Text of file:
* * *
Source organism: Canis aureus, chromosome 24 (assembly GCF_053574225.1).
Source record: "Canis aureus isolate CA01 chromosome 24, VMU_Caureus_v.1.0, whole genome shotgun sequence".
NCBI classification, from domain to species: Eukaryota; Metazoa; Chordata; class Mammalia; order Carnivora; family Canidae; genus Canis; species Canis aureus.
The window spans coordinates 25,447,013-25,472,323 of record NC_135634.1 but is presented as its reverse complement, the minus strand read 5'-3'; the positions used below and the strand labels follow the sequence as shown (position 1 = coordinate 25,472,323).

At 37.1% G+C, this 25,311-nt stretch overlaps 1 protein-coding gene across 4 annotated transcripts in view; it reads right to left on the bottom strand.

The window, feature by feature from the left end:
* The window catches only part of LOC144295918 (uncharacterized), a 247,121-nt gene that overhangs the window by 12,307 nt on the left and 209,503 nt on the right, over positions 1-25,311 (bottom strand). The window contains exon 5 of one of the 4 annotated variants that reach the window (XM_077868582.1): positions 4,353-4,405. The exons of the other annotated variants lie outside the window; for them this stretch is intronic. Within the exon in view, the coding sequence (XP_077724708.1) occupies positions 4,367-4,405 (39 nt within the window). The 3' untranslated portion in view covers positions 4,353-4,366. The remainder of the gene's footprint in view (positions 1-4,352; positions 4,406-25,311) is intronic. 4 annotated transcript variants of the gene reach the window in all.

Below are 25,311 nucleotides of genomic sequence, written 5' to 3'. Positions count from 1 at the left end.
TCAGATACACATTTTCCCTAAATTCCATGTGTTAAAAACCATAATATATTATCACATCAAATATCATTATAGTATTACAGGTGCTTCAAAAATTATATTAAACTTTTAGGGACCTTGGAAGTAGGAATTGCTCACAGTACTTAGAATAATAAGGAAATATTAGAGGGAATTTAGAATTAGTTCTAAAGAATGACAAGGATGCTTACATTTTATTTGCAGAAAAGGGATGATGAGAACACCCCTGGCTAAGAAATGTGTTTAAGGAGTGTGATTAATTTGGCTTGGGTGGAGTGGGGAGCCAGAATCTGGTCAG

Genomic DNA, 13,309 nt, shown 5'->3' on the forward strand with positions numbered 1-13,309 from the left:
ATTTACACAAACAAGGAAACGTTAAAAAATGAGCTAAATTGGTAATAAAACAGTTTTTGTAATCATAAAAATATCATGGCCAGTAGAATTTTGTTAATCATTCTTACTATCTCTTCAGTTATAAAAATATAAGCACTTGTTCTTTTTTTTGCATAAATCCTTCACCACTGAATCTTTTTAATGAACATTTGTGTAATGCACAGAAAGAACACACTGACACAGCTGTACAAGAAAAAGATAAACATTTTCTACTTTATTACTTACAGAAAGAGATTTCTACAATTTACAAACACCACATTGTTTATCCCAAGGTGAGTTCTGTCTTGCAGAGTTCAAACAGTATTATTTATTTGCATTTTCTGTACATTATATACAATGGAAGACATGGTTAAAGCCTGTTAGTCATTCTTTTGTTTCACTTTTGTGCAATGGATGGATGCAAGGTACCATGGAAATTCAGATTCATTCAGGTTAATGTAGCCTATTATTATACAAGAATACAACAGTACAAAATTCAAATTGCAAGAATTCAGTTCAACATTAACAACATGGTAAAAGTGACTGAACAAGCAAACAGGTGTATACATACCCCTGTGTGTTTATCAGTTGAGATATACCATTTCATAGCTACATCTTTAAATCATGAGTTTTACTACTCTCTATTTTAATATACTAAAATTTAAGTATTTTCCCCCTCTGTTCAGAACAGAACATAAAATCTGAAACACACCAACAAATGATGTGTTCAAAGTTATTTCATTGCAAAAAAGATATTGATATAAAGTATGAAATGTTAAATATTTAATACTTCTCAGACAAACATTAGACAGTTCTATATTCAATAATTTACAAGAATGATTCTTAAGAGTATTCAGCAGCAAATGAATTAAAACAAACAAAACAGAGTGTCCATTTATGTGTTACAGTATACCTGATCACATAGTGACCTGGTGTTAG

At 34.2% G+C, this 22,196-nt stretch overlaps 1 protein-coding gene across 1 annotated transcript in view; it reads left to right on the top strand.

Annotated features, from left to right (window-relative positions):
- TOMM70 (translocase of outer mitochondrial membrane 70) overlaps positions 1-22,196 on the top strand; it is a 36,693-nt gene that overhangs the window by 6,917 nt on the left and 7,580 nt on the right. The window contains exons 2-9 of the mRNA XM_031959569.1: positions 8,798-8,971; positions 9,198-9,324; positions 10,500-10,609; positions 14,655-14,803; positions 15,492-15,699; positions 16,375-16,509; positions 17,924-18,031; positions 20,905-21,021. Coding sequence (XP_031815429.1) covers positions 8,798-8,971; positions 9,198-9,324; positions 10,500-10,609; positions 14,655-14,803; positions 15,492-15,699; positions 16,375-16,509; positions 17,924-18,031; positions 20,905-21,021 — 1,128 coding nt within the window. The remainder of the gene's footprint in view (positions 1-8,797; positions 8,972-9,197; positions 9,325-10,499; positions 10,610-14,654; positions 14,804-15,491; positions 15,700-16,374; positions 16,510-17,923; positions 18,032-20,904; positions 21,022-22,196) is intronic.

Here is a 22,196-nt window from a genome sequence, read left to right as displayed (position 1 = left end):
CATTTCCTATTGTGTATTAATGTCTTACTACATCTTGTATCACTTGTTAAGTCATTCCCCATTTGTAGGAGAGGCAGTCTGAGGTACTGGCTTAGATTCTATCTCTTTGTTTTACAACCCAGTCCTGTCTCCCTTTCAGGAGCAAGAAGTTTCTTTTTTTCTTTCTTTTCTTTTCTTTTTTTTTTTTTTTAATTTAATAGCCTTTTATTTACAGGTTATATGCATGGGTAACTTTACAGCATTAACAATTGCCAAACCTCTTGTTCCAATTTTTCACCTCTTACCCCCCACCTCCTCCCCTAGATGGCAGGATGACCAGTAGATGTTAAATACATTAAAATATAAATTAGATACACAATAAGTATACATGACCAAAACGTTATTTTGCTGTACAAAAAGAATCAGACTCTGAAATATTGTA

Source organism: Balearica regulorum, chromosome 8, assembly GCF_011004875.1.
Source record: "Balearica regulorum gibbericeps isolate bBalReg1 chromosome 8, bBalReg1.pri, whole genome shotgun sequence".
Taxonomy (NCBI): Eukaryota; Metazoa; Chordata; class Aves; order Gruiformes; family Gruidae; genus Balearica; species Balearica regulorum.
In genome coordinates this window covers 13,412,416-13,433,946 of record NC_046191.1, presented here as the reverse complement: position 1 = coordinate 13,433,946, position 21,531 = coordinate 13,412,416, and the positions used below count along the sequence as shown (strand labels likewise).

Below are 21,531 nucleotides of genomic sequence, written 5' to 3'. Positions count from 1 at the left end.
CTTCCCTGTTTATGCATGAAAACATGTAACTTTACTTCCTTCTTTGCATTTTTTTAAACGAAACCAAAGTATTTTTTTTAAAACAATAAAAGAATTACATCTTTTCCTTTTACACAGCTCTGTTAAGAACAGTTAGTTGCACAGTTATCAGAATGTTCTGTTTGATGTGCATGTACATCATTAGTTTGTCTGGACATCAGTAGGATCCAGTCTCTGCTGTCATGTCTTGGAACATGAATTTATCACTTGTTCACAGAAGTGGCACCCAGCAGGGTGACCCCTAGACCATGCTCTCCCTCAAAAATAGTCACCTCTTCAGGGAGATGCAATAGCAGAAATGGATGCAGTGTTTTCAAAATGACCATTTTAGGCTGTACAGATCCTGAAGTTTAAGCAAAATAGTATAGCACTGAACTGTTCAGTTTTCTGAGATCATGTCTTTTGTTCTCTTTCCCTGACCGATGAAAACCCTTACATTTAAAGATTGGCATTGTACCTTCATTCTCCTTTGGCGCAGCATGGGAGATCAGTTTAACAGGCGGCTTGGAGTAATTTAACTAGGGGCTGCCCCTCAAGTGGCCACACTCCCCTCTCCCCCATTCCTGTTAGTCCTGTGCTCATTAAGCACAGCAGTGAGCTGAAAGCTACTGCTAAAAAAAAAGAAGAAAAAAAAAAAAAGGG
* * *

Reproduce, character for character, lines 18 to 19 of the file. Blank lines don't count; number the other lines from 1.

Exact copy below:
Source record: "Balearica regulorum gibbericeps isolate bBalReg1 chromosome 8, bBalReg1.pri, whole genome shotgun sequence".
Taxonomy (NCBI): Eukaryota; Metazoa; Chordata; class Aves; order Gruiformes; family Gruidae; genus Balearica; species Balearica regulorum.